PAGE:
Migraines and Blood Flow
Nearly all people with migraine headaches have less near-surface blood flow to the fingers and toes (and sometimes noses) than those who do not have migraine headaches. As all of the heat emanating from the fingers and toes is generated by near surface blood flow, these people tend to have relatively cool extremities. Biofeedback devices can accurately record the temperature of the fingers (or any other body part) and show the temperature to patients so they can learn to recognize and then control finger temperature sufficiently to maintain normal levels of finger temperature. People who can learn this skill and maintain normal levels of fingertip temperature do not get migraine headaches as often or as severely as previously. Many entirely eliminate their headaches. Most also significantly decrease or eliminate their need for migraine medications.

People who do not learn to control their muscle tension or finger blood flow do not change their headache activity.

Evidence Supporting The Effectiveness of Biofeedback
The evidence supporting the effectiveness of biofeedback (frequently used in conjunction with related techniques such as progressive muscle relaxation training) for the treatment of tension and non-traumatic origin migraine headaches is very strong. Numerous controlled studies with reasonably large numbers of patients and long follow-ups (of up to ten years) show that biofeedback is highly efficacious for these types of headaches with about 4 of 5 people showing an average of an 80% reduction in headache activity. The evidence supporting this assertion and the reviews of the peer reviewed literature are summarized below.

Other types of headaches, such as those caused by trigger points and nerve over-reactivity cannot be treated effectively with behavioral interventions.

For information about biofeedback:
To watch a slide show on biofeedback, go to On the home page’s left column, scroll down to “biofeedback info and equipment” then click on “what is biofeedback”. This will lead you to the slide show.

If you are a therapist and would like to find out more about how to treat headaches using behavioral interventions such as biofeedback, please contact us at or look at the courses on the web site

If you have migraine or tension headaches and would like to look into biofeedback based interventions, go to the web site to locate a certified biofeedback practitioner near you.

Sunday, January 8, 2012

Craig Adams - His Pain, Their Suffering

This is Part 2 in a series on Craig Adams and his battle with chronic pain.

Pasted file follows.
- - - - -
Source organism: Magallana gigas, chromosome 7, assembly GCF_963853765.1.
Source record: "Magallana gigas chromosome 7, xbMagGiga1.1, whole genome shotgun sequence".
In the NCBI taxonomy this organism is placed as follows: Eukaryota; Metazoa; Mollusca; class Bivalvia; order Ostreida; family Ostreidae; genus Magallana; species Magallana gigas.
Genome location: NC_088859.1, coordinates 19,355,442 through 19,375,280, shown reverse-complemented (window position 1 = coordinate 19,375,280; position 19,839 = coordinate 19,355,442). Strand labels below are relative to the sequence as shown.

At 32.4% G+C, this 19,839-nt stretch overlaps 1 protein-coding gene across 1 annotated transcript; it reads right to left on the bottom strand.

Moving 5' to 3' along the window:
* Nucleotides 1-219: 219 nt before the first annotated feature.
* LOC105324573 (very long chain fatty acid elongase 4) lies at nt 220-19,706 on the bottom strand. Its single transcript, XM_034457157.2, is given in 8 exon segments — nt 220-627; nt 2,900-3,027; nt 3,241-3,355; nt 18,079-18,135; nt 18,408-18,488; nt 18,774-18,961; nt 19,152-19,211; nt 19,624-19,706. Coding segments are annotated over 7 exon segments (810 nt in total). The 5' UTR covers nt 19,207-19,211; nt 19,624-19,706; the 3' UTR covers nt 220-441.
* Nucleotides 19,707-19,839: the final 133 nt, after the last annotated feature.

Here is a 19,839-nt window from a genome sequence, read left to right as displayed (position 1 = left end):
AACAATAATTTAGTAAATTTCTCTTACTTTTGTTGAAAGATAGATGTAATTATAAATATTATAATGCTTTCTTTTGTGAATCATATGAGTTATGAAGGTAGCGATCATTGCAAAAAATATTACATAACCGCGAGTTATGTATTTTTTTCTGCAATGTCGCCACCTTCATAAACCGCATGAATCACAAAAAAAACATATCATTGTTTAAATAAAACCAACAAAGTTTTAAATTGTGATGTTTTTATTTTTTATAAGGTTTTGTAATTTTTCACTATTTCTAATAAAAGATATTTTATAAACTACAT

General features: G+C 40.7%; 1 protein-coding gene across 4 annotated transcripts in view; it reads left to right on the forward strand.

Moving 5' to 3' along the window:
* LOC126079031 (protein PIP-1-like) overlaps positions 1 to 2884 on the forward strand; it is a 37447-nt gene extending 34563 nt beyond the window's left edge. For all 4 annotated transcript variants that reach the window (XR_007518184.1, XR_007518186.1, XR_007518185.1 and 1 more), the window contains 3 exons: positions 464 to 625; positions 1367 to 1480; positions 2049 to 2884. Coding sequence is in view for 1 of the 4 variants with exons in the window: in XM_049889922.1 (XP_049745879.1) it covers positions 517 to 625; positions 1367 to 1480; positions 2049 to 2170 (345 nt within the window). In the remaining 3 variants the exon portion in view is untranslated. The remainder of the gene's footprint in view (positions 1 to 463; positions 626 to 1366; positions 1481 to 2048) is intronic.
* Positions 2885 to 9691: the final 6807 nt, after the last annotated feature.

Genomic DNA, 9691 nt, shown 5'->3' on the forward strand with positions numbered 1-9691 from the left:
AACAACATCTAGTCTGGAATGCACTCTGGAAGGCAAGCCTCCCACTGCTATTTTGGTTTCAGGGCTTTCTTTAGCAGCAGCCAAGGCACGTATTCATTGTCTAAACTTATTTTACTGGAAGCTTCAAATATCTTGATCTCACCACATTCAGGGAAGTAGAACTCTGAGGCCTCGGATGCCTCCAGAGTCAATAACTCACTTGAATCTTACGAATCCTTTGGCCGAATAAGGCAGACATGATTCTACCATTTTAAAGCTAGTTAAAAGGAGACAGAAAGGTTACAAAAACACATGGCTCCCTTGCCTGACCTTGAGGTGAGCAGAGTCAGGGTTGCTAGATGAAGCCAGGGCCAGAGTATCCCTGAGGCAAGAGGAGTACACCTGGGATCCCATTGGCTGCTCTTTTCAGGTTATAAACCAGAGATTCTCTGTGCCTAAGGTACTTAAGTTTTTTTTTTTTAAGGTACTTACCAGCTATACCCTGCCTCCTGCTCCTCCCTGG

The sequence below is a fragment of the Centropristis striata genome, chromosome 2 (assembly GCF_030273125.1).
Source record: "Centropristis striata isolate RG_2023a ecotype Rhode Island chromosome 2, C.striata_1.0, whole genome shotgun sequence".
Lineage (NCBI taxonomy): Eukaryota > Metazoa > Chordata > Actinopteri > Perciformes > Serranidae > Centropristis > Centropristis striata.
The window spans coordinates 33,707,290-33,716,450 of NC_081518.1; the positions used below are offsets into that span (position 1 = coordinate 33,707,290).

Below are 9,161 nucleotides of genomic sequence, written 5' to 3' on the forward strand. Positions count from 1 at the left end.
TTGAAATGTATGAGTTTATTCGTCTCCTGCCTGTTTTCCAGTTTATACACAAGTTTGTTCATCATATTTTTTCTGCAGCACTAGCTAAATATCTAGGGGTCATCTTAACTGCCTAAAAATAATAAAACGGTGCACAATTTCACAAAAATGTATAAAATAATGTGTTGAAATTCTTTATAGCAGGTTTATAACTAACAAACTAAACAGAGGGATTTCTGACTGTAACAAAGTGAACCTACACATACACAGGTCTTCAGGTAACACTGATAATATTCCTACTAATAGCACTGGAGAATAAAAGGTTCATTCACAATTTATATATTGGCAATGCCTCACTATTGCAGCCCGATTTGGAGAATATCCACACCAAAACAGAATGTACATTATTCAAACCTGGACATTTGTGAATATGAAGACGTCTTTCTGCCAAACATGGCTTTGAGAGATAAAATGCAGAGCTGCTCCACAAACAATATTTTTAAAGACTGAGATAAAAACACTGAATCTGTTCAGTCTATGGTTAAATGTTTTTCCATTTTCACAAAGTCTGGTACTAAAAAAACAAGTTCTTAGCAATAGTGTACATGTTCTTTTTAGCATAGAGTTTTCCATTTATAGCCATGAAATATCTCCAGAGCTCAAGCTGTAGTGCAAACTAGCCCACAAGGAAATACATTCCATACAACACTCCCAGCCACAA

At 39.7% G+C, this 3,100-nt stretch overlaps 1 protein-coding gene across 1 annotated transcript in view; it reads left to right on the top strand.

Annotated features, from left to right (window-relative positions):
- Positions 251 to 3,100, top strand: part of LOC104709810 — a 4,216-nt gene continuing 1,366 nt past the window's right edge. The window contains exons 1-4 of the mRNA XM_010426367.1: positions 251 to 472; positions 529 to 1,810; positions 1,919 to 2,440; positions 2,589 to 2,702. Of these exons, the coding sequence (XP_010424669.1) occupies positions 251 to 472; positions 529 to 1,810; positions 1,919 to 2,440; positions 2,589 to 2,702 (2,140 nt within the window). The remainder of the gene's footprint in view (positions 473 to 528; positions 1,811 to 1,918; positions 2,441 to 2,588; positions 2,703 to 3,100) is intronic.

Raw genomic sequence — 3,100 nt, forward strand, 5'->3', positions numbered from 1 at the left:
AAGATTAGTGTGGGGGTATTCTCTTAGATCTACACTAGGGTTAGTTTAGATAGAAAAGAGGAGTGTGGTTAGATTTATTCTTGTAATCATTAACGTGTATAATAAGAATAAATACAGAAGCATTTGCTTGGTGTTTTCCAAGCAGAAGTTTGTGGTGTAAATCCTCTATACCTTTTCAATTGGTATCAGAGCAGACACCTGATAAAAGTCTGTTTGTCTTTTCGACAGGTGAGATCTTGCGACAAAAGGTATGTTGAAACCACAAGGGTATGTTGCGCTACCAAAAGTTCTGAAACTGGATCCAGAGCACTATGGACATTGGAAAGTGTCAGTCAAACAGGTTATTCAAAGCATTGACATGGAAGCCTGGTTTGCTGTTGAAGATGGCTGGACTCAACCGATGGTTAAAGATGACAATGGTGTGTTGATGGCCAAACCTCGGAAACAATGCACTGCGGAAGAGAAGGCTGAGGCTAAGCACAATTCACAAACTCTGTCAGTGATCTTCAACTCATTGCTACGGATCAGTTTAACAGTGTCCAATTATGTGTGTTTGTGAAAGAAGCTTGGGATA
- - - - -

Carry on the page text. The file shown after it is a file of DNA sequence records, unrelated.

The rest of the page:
Click here to read Part 1.

Craig with his daughter Thalia.
Any professional who has worked with chronic pain patients knows of the challenges this work can bring. Pain cannot be measured on an X-ray or an MRI and each patient experiences pain differently. One thing that is common with all pain patients is the fact that their loved ones suffer as well.

His Pain...
Craig suffered an injury to his right ankle in October of 2003. A suspected rupture in the calcaneofibula ligament, his doctor originally thought it would heal on its own with a couple weeks of rest.  After months of swelling and instability in the joint, Craig underwent surgery in April of 2004. He began physical therapy, but continued to experience swelling and pain. As Craig recalls, "The pain was getting worse and coming up my leg. I have never experienced so much pain in my life. I had excruciating pain all the time now. Daytime it was not so bad but a lot of swelling day and night. At night it was explosive pain as soon as night came on 4,5,6, o’clock. No mater how much medication I had, it did nothing for the pain."

The swelling persisted.
His condition continued to deteriorate and he was eventually prescribed anti-depressants along with his pain medication, but nothing seemed to help. It was even suggested that the pain was all in his head. He still had swelling, burning pain, discoloration of the limb and intense headaches. His physical therapist thought he might have RSD. He continued with his therapy but felt he was on a downward spiral. He began to experience a different type of pain in his head, along with blackouts and the inability to move his right leg or arm. His neurologist suspected that he suffered a stroke.